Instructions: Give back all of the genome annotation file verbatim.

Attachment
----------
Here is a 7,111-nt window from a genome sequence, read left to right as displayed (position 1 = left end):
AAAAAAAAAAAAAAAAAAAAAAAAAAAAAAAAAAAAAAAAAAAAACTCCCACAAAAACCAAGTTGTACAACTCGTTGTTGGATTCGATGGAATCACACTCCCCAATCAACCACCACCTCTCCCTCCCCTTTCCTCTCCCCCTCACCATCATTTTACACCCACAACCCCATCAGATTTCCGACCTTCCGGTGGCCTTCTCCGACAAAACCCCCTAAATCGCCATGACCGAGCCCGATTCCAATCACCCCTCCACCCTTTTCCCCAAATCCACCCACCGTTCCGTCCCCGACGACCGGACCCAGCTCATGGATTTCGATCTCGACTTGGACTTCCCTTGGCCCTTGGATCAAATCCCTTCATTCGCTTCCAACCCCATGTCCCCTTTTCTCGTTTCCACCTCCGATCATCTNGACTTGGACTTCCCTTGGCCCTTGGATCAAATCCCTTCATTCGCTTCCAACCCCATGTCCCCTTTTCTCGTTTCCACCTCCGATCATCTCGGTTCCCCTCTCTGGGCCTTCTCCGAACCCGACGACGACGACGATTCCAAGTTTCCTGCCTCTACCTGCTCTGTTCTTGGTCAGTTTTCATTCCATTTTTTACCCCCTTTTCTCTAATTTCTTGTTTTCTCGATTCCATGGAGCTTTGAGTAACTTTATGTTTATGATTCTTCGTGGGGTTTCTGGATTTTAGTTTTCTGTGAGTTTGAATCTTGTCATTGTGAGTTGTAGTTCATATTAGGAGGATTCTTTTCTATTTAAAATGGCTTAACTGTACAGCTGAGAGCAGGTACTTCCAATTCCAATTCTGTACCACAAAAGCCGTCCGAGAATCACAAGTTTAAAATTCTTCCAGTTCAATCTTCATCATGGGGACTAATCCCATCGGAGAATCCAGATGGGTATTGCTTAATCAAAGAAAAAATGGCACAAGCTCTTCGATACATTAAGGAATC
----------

Here is a 7,111-nt window from a genome sequence, read left to right as displayed (position 1 = left end):
AAAAAAAAAAAAAAAAAAAAAAAAAAAAAAAAAAAAAAAAAAAAACTCCCACAAAAACCAAGTTGTACAACTCGTTGTTGGATTCGATGGAATCACACTCCCCAATCAACCACCACCTCTCCCTCCCCTTTCCTCTCCCCCTCACCATCATTTTACACCCACAACCCCATCAGATTTCCGACCTTCCGGTGGCCTTCTCCGACAAAACCCCCTAAATCGCCATGACCGAGCCCGATTCCAATCACCCCTCCACCCTTTTCCCCAAATCCACCCACCGTTCCGTCCCCGACGACCGGACCCAGCTCATGGATTTCGATCTCGACTTGGACTTCCCTTGGCCCTTGGATCAAATCCCTTCATTCGCTTCCAACCCCATGTCCCCTTTTCTCGTTTCCACCTCCGATCATCTNGACTTGGACTTCCCTTGGCCCTTGGATCAAATCCCTTCATTCGCTTCCAACCCCATGTCCCCTTTTCTCGTTTCCACCTCCGATCATCTCGGTTCCCCTCTCTGGGCCTTCTCCGAACCCGACGACGACGACGATTCCAAGTTTCCTGCCTCTACCTGCTCTGTTCTTGGTCAGTTTTCATTCCATTTTTTACCCCCTTTTCTCTAATTTCTTGTTTTCTCGATTCCATGGAGCTTTGAGTAACTTTATGTTTATGATTCTTCGTGGGGTTTCTGGATTTTAGTTTTCTGTGAGTTTGAATCTTGTCATTGTGAGTTGTAGTTCATATTAGGAGGATTCTTTTCTATTTAAAATGGCTTAACTGTACAGCTGAGAGCAGGTACTTCCAATTCCAATTCTGTACCACAAAAGCCGTCCGAGAATCACAAGTTTAAAATTCTTCCAGTTCAATCTTCATCATGGGGACTAATCCCATCGGAGAATCCAGATGGGTATTGCTTAATCAAAGAAAAAATGGCACAAGCTCTTCGATACATTAAGGAATC